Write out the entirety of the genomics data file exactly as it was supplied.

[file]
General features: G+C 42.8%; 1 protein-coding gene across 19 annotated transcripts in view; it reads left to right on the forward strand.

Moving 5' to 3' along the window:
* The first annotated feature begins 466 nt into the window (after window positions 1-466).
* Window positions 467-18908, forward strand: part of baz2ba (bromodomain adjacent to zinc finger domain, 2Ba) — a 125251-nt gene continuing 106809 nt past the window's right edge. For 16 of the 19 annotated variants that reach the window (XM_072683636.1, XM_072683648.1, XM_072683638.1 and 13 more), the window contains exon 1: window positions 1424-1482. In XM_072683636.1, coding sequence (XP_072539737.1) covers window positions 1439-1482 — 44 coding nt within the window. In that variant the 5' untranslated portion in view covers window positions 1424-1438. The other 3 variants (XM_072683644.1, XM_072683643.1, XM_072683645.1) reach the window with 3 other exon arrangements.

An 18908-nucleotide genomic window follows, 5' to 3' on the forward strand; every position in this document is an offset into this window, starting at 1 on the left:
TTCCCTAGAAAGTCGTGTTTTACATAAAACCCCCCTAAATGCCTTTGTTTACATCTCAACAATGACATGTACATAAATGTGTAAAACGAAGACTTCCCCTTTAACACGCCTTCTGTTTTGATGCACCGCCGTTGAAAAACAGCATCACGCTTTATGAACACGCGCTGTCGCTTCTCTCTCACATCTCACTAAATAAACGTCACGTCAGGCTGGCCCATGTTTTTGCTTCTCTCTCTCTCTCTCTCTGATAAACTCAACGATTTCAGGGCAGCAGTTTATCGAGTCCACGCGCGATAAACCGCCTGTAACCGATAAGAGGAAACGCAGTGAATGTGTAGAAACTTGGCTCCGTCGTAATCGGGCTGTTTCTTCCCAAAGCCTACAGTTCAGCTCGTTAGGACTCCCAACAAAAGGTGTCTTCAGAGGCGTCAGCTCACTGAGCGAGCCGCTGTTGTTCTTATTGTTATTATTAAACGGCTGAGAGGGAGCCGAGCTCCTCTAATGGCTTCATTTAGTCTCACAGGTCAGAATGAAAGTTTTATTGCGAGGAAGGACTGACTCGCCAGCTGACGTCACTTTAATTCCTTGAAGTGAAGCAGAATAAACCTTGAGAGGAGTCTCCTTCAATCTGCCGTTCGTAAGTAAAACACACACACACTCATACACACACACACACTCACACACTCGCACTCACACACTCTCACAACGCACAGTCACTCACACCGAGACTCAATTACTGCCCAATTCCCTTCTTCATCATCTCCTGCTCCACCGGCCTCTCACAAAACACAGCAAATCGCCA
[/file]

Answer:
General features: G+C 42.8%; 1 protein-coding gene across 19 annotated transcripts in view; it reads left to right on the forward strand.

Moving 5' to 3' along the window:
* The first annotated feature begins 466 nt into the window (after window positions 1-466).
* Window positions 467-18908, forward strand: part of baz2ba (bromodomain adjacent to zinc finger domain, 2Ba) — a 125251-nt gene continuing 106809 nt past the window's right edge. For 16 of the 19 annotated variants that reach the window (XM_072683636.1, XM_072683648.1, XM_072683638.1 and 13 more), the window contains exon 1: window positions 1424-1482. In XM_072683636.1, coding sequence (XP_072539737.1) covers window positions 1439-1482 — 44 coding nt within the window. In that variant the 5' untranslated portion in view covers window positions 1424-1438. The other 3 variants (XM_072683644.1, XM_072683643.1, XM_072683645.1) reach the window with 3 other exon arrangements.

An 18908-nucleotide genomic window follows, 5' to 3' on the forward strand; every position in this document is an offset into this window, starting at 1 on the left:
TTCCCTAGAAAGTCGTGTTTTACATAAAACCCCCCTAAATGCCTTTGTTTACATCTCAACAATGACATGTACATAAATGTGTAAAACGAAGACTTCCCCTTTAACACGCCTTCTGTTTTGATGCACCGCCGTTGAAAAACAGCATCACGCTTTATGAACACGCGCTGTCGCTTCTCTCTCACATCTCACTAAATAAACGTCACGTCAGGCTGGCCCATGTTTTTGCTTCTCTCTCTCTCTCTCTCTGATAAACTCAACGATTTCAGGGCAGCAGTTTATCGAGTCCACGCGCGATAAACCGCCTGTAACCGATAAGAGGAAACGCAGTGAATGTGTAGAAACTTGGCTCCGTCGTAATCGGGCTGTTTCTTCCCAAAGCCTACAGTTCAGCTCGTTAGGACTCCCAACAAAAGGTGTCTTCAGAGGCGTCAGCTCACTGAGCGAGCCGCTGTTGTTCTTATTGTTATTATTAAACGGCTGAGAGGGAGCCGAGCTCCTCTAATGGCTTCATTTAGTCTCACAGGTCAGAATGAAAGTTTTATTGCGAGGAAGGACTGACTCGCCAGCTGACGTCACTTTAATTCCTTGAAGTGAAGCAGAATAAACCTTGAGAGGAGTCTCCTTCAATCTGCCGTTCGTAAGTAAAACACACACACACTCATACACACACACACACTCACACACTCGCACTCACACACTCTCACAACGCACAGTCACTCACACCGAGACTCAATTACTGCCCAATTCCCTTCTTCATCATCTCCTGCTCCACCGGCCTCTCACAAAACACAGCAAATCGCCA